|Schilling, M - VPI&SU|
|Marriott, Norman - VPI&SU|
|Wang, Howard - VPI&SU|
Submitted to: Journal of Muscle Foods
Publication Type: Peer Reviewed Journal
Publication Acceptance Date: March 5, 2003
Publication Date: April 10, 2003
Citation: SCHILLING, M.W., MARRIOTT, N.G., WANG, H., SOLOMON, M.B. CHARACTERISTICS OF USDA UTILITY COW BEEF SUBJECTED TO BLADE TENDERIZATION AND HYDRODYNAMIC SHOCK WAVES. JOURNAL OF MUSCLE FOODS. 2003. v. 14. p. 131-142. Interpretive Summary: Meat tenderness is considered to be one of the most important sensory characteristics by the consumer. Tenderness enhancement of beef from mature cattle is especially important since increased chronological age is associated with decreased tenderness. Hydrodynamic pressure processing (HDP) has been shown to be effective at improving tenderness in meat from young cattle but not from older cattle. This difference could be due to HDP ability to tear the muscle fiber structure of meat but not the connective tissue component. Blade tenderization (BT) technology is used commercially to increase meat tenderness by partial severance of both connective tissue and muscle fibers. However, food safety issues (introducing bacteria into the inside of meat products) are a concern when using BT. The objective of this study was to evaluate the efficacy of combining HDP and BT to enhance meat tenderness of mature cow beef and the combined effect on bacteria. Both HDP and combining HDP with BT were effective at improving meat tenderness of cow beef. No additive effects of combining the two treatments were observed for tenderness. HDP either alone or in combination with BT reduced the bacteria present in the meat. Results suggest that using the HDP treatment either alone or in combination with BT offers more potential for marketing beef from mature cattle than BT alone.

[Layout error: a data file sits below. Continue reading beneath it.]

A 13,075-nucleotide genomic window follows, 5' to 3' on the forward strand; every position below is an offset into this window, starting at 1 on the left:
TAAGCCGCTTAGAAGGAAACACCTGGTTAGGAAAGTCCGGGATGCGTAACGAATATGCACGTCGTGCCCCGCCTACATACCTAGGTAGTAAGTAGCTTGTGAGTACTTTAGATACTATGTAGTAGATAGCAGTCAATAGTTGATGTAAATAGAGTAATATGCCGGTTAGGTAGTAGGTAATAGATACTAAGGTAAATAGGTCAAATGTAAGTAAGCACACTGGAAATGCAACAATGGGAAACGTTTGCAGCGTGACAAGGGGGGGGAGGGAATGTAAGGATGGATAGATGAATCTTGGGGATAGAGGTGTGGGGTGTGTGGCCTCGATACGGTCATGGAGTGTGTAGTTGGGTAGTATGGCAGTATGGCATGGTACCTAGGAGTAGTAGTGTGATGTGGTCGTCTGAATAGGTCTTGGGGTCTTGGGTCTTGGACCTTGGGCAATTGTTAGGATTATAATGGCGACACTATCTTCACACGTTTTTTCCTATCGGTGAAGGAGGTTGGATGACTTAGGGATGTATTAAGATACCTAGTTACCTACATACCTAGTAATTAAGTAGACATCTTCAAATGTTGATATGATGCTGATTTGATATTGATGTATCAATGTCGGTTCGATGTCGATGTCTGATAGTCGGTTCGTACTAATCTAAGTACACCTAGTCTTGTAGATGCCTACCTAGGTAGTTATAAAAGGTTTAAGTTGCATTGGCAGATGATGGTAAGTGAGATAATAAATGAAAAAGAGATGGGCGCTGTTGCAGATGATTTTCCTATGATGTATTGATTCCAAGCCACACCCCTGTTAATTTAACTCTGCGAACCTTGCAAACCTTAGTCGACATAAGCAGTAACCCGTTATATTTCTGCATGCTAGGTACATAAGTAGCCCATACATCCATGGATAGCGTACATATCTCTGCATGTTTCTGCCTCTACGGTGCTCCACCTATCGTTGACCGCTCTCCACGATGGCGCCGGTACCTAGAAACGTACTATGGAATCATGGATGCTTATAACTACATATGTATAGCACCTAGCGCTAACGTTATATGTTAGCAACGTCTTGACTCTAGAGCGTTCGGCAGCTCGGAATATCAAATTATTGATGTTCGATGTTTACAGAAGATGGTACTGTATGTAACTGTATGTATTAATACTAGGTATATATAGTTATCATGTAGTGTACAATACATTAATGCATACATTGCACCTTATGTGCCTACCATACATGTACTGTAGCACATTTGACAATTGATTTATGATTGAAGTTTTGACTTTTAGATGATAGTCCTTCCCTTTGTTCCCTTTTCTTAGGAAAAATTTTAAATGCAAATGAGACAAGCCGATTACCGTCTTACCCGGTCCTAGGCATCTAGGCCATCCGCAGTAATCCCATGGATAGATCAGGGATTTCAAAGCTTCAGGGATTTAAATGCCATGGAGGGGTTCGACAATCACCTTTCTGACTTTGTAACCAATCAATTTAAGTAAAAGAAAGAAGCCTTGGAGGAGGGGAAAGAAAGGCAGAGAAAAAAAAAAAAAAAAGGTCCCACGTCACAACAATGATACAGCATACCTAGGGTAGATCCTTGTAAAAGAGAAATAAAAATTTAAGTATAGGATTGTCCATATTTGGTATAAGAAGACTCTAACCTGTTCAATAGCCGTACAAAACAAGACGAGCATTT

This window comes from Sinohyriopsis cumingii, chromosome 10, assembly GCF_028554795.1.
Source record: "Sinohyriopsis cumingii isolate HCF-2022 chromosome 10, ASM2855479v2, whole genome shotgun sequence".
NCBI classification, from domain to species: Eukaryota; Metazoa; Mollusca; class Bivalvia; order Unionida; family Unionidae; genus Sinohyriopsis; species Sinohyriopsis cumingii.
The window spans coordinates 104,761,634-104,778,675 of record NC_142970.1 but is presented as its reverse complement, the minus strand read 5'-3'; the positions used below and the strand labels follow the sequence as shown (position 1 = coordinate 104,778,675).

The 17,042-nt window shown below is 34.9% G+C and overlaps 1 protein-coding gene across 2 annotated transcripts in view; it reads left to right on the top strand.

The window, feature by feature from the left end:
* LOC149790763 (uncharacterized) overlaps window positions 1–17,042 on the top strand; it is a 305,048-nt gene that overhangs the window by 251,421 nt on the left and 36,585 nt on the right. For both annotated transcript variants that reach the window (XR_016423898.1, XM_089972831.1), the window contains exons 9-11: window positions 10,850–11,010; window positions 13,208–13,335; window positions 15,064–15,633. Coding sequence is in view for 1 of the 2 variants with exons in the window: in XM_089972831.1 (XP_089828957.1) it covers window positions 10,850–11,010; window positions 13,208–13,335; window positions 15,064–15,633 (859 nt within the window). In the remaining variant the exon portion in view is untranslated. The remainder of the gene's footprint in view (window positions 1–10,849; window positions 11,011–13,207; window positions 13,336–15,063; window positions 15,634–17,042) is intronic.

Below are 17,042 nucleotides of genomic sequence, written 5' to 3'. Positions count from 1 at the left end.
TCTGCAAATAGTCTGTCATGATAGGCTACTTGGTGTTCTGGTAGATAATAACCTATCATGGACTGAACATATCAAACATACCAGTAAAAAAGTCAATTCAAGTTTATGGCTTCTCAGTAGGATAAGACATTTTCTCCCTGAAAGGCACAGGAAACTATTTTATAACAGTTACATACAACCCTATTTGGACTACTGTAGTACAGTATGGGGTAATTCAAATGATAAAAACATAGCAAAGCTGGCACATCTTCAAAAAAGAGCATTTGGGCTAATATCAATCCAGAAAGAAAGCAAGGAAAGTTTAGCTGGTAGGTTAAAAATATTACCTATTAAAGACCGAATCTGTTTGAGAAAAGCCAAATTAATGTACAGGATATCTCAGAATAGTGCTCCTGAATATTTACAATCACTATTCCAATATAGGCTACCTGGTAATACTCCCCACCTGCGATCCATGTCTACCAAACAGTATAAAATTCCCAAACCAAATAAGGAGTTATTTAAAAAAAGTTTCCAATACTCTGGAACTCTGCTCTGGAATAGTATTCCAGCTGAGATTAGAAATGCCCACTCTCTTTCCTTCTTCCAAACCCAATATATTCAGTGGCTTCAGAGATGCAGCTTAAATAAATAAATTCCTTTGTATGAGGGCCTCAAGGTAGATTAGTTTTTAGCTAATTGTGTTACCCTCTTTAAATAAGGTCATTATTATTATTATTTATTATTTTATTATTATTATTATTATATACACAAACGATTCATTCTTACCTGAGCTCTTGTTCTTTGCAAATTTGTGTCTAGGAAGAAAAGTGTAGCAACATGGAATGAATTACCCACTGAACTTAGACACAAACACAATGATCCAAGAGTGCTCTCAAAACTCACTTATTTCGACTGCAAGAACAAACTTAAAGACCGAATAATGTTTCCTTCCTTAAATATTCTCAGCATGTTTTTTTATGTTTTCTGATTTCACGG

Technical Abstract: Longissimus lumborum samples were removed 24 h postmortem from six U.S. Utility carcasses to be utilized in determining the effects of tenderness enhancement methods and aging time on quality attributes of beef. Within each sample, sections were randomly assigned to hydrodynamic shock waves (HSW), blade tenderization (BT), a combination of BT and HSW (HSBT), or no treatment (C). Steaks within each treatment (excluding HSW) were aged for 7 and 14 d. Sensory evaluation included subjective ratings for myofibrillar tenderness, connective tissue amount, and overall tenderness. Objective measurements included thaw and cooking loss, shear force, and standard plate count. HSW and HSBT were effective in decreasing (P<0.05) Warner-Bratzler peak force, total energy, and standard plate count. However, aging time (14 d) was more effective (P<0.05) in decreasing peak force shear values than BT, HSW, or HSBT. Sensory values, thaw loss, and cooking loss were not affected (P>0.05) by any treatments.